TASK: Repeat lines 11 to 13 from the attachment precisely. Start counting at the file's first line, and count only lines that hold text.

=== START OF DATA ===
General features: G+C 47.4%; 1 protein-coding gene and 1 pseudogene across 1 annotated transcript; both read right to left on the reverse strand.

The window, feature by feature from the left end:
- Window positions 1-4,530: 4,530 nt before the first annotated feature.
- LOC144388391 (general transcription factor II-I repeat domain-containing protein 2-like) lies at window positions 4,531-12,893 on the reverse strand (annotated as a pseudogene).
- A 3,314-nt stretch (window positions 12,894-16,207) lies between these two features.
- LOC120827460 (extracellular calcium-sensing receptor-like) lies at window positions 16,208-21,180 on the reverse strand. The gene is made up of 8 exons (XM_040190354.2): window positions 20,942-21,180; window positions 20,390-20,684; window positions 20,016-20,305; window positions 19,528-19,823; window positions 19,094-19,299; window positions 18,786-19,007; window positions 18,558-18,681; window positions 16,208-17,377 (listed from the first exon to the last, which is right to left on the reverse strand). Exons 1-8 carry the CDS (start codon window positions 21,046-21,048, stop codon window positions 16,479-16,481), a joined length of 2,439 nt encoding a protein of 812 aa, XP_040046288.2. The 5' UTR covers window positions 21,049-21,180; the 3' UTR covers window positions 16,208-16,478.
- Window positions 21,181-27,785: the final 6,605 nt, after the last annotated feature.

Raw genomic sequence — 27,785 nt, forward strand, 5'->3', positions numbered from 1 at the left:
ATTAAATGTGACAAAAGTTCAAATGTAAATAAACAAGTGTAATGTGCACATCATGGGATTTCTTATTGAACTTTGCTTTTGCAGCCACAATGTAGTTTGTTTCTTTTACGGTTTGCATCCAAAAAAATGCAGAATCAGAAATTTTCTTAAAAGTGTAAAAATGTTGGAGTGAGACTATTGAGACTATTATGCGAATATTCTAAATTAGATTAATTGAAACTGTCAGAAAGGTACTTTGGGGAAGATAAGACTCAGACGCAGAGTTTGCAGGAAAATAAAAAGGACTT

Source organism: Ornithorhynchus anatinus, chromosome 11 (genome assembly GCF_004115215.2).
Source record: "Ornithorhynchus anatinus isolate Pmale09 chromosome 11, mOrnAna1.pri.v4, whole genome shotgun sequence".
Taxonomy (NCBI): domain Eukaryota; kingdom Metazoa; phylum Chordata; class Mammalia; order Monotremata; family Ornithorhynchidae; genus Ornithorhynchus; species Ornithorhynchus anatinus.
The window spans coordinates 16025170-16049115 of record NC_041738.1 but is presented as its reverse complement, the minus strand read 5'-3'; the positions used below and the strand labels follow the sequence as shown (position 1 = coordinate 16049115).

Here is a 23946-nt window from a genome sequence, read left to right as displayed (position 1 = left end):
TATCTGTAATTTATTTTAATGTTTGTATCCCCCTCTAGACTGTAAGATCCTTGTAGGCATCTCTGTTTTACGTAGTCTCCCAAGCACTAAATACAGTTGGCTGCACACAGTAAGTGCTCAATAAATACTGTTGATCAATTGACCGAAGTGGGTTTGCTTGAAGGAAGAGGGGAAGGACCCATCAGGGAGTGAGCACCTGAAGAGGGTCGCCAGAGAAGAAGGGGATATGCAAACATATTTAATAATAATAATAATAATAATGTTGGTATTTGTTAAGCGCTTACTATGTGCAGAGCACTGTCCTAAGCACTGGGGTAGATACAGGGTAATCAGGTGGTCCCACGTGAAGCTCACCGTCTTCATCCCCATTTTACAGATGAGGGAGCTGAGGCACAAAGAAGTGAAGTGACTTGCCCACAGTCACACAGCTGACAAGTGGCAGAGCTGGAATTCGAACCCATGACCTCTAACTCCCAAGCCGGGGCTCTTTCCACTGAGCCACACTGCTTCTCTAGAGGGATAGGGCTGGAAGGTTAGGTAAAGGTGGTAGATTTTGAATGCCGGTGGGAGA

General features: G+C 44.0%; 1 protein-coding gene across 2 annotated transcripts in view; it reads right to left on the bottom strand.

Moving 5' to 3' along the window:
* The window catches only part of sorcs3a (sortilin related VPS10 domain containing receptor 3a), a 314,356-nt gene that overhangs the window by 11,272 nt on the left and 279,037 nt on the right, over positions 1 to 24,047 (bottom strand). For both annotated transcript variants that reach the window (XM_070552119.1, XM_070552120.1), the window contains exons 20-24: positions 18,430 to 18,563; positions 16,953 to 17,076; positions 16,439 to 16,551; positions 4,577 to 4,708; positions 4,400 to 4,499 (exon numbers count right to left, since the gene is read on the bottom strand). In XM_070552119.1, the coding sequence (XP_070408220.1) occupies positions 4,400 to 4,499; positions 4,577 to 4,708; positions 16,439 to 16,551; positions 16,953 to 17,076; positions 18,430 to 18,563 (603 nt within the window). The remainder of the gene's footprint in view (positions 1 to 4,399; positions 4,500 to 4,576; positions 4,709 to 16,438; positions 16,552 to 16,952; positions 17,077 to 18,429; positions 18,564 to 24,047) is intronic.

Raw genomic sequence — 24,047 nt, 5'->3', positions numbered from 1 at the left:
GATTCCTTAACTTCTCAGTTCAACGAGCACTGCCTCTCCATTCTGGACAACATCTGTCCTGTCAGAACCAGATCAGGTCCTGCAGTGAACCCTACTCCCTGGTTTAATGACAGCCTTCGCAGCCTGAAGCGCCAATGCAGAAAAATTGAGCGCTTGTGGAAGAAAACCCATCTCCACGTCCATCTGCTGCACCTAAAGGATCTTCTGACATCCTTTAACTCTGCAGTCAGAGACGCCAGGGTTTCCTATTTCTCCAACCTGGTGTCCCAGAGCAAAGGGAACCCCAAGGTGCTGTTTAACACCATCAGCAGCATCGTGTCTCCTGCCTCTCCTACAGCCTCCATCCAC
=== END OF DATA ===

Source record: "Ornithorhynchus anatinus isolate Pmale09 chromosome 11, mOrnAna1.pri.v4, whole genome shotgun sequence".
Taxonomy (NCBI): domain Eukaryota; kingdom Metazoa; phylum Chordata; class Mammalia; order Monotremata; family Ornithorhynchidae; genus Ornithorhynchus; species Ornithorhynchus anatinus.
The window spans coordinates 16025170-16049115 of record NC_041738.1 but is presented as its reverse complement, the minus strand read 5'-3'; the positions used below and the strand labels follow the sequence as shown (position 1 = coordinate 16049115).